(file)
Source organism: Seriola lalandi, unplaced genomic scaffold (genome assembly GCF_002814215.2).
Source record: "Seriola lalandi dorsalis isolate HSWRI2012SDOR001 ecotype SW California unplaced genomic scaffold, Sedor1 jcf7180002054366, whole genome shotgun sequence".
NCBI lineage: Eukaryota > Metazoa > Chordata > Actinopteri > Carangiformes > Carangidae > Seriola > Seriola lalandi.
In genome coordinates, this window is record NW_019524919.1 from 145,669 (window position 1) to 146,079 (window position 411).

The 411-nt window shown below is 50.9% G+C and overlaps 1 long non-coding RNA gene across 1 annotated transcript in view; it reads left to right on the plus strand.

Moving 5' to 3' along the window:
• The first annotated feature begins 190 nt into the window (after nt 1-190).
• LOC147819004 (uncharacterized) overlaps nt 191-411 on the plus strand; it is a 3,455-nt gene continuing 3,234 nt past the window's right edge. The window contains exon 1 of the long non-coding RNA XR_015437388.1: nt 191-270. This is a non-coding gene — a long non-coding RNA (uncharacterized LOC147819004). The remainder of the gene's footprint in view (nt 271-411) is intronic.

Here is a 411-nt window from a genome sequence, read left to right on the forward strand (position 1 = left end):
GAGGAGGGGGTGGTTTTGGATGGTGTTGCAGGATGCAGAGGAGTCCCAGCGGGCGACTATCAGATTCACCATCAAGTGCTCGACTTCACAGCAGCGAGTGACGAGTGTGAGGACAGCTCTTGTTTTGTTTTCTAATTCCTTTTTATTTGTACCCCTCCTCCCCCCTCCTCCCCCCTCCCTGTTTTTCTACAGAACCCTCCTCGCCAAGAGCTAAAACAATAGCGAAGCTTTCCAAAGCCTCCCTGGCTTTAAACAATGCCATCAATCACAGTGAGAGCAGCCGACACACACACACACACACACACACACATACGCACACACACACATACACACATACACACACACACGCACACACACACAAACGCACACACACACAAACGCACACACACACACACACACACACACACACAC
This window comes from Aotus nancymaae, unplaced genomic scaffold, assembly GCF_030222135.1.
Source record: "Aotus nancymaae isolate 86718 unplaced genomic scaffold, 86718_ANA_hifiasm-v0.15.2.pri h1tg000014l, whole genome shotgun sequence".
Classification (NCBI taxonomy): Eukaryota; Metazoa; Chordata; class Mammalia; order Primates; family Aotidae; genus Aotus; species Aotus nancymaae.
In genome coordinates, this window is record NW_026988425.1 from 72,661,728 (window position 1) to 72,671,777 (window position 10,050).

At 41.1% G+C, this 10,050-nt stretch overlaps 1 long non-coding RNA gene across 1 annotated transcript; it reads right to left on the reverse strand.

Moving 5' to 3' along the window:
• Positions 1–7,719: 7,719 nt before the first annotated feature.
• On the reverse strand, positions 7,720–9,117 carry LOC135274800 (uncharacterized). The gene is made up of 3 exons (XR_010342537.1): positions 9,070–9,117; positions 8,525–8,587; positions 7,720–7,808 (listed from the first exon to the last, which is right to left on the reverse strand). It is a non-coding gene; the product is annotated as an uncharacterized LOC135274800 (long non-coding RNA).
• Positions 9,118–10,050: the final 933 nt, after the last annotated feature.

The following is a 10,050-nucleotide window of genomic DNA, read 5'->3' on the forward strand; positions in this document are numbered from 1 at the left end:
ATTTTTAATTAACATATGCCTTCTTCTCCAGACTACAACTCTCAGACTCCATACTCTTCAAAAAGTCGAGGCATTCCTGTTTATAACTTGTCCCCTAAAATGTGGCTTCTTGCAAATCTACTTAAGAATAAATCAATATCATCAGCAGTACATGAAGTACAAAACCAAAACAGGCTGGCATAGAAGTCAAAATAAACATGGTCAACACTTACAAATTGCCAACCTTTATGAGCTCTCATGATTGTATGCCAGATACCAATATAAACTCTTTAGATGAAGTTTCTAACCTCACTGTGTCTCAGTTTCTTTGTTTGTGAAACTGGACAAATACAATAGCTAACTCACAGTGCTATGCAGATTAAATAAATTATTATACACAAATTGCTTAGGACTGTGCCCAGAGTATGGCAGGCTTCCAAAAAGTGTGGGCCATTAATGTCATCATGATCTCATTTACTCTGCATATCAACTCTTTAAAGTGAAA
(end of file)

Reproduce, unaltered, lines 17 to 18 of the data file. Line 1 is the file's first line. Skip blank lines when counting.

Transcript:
• Positions 1–7,719: 7,719 nt before the first annotated feature.
• On the reverse strand, positions 7,720–9,117 carry LOC135274800 (uncharacterized). The gene is made up of 3 exons (XR_010342537.1): positions 9,070–9,117; positions 8,525–8,587; positions 7,720–7,808 (listed from the first exon to the last, which is right to left on the reverse strand). It is a non-coding gene; the product is annotated as an uncharacterized LOC135274800 (long non-coding RNA).